The departing head of Colombia’s oil agency said on Thursday corruption allegations against him were unjust and warned that rising social protests were the main threat to the burgeoning sector.
The Andean country’s National Hydrocarbons Agency (ANH) is credited with helping change the face of Colombia’s oil industry. National output hit historic highs this year of nearly 1 million barrels per day amid a boom in investment.
Armando Zamora resigned this week after eight years running ANH following allegations the agency did not pay all the royalties owed to regions and that it appropriated money to pay scholarships for officials and their children.
Zamora called foreign media outlets to his office to deny wrongdoing, saying ANH had always stayed within the law.
“They’re distorting reality in Congress, accusing me of illegal things, saying it was due to corruption,” Zamora said. “At any rate, I was going to resign.”
The ANH was created in 2003 to handle contracts and other technical issues for the oil sector, and its success is being used by the government as a model to overhaul the accident- and scandal-stricken mining sector.
Latin America’s No. 4 oil producer has attracted billions of dollars in foreign investment in recent years thanks to a U.S.-backed security crackdown on leftist rebels and improved terms for companies operating in extractive industries.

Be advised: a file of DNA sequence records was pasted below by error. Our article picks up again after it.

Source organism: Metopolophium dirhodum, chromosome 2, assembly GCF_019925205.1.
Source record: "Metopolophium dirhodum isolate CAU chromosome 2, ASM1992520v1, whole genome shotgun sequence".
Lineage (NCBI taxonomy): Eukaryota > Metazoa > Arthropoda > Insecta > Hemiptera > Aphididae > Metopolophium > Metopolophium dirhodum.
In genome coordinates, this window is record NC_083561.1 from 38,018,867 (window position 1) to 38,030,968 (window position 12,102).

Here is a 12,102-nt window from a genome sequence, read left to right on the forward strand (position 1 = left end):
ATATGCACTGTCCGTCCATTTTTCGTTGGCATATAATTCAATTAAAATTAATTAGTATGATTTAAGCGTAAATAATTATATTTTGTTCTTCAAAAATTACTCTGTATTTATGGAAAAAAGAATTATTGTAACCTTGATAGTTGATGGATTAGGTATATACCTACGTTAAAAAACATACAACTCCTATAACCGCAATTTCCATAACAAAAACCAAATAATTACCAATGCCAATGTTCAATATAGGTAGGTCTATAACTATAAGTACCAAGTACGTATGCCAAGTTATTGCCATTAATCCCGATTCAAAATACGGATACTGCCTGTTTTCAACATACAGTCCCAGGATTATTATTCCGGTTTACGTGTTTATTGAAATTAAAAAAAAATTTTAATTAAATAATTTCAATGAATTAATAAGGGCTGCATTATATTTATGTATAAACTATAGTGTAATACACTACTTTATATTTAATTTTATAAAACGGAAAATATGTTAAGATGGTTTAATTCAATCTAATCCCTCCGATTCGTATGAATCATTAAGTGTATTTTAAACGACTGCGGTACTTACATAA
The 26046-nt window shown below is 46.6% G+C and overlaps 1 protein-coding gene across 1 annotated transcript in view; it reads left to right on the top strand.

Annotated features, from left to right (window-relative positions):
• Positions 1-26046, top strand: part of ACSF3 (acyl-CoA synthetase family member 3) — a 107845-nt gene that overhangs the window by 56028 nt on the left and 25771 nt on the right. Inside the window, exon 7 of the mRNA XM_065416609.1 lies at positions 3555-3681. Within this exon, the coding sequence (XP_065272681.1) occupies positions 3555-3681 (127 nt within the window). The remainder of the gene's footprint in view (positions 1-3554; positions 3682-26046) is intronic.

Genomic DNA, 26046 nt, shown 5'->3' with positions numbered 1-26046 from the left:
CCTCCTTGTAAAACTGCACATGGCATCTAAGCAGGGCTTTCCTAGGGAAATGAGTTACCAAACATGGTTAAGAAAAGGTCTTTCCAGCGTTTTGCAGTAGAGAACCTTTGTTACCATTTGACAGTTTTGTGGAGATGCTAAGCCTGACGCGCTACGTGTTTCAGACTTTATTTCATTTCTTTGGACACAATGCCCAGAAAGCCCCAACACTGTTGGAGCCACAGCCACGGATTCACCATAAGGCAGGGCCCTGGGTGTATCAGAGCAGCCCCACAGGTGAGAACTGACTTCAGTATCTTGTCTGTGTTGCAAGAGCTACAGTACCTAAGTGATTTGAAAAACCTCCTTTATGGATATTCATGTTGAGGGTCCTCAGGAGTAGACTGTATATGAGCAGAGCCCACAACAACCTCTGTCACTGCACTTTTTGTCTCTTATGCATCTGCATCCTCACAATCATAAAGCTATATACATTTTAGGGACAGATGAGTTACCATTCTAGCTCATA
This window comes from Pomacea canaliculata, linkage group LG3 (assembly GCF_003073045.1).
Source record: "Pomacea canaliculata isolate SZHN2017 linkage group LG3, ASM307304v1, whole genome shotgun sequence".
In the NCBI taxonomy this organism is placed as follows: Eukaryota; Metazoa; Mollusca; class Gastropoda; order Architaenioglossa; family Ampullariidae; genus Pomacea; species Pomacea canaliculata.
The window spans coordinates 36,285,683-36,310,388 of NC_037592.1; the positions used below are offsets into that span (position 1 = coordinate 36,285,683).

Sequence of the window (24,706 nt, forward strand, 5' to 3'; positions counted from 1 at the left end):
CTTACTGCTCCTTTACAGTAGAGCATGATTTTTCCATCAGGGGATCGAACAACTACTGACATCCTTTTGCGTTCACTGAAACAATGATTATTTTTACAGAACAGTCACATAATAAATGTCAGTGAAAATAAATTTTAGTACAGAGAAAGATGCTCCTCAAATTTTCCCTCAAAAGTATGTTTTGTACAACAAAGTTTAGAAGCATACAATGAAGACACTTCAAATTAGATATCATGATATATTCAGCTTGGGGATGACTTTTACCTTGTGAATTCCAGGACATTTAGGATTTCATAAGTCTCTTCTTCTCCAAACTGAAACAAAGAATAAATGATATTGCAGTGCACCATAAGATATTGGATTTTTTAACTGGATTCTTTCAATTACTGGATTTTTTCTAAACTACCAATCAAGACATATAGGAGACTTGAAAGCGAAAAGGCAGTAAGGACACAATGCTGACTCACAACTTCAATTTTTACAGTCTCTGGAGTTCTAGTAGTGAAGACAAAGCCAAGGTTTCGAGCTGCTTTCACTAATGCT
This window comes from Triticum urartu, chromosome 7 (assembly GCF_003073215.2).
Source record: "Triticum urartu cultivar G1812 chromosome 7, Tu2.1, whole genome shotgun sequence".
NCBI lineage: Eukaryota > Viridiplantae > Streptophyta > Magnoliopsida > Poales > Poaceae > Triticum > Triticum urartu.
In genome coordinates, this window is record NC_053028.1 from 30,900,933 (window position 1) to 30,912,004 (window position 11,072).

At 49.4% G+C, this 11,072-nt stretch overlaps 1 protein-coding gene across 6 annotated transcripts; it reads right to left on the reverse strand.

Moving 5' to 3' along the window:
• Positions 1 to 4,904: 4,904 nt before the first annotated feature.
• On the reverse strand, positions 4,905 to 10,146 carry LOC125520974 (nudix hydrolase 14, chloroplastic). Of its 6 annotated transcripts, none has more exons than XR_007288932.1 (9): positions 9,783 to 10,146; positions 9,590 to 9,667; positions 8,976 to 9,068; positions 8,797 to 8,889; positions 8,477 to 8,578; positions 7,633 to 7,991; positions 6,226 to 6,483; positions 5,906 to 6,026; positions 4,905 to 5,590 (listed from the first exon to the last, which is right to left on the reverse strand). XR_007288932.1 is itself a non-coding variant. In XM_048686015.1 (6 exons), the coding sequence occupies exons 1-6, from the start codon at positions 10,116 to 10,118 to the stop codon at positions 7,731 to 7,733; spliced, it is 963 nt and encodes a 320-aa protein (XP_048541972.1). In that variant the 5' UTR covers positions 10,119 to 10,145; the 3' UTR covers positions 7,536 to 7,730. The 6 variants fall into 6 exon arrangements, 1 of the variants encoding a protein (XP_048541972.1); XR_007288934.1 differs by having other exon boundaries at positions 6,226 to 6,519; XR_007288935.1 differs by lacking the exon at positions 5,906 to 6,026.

While rebel attacks on oil infrastructure are much less frequent than at the height of the war, protests by local communities around oil fields are an increasing threat for the sector.
“The strategy to fight the FARC (guerrillas) is effective, but for these (social) protests there’s not an effective strategy to handle them, not fight them,” Zamora said.
Zamora accused politicians of using demonstrations for political means in the lead-up to local elections in October. There have been protests at Colombia’s largest producing oil field run by Pacific Rubiales and most recently at a project operated by the country’s No. 4 producer, Petrominerales.
“Some groups … are taking political advantage of the vulnerable situation of the industry,” he said. “It’s very vulnerable to blockades, strikes, and protests.”
The government has yet to announce a replacement for Zamora.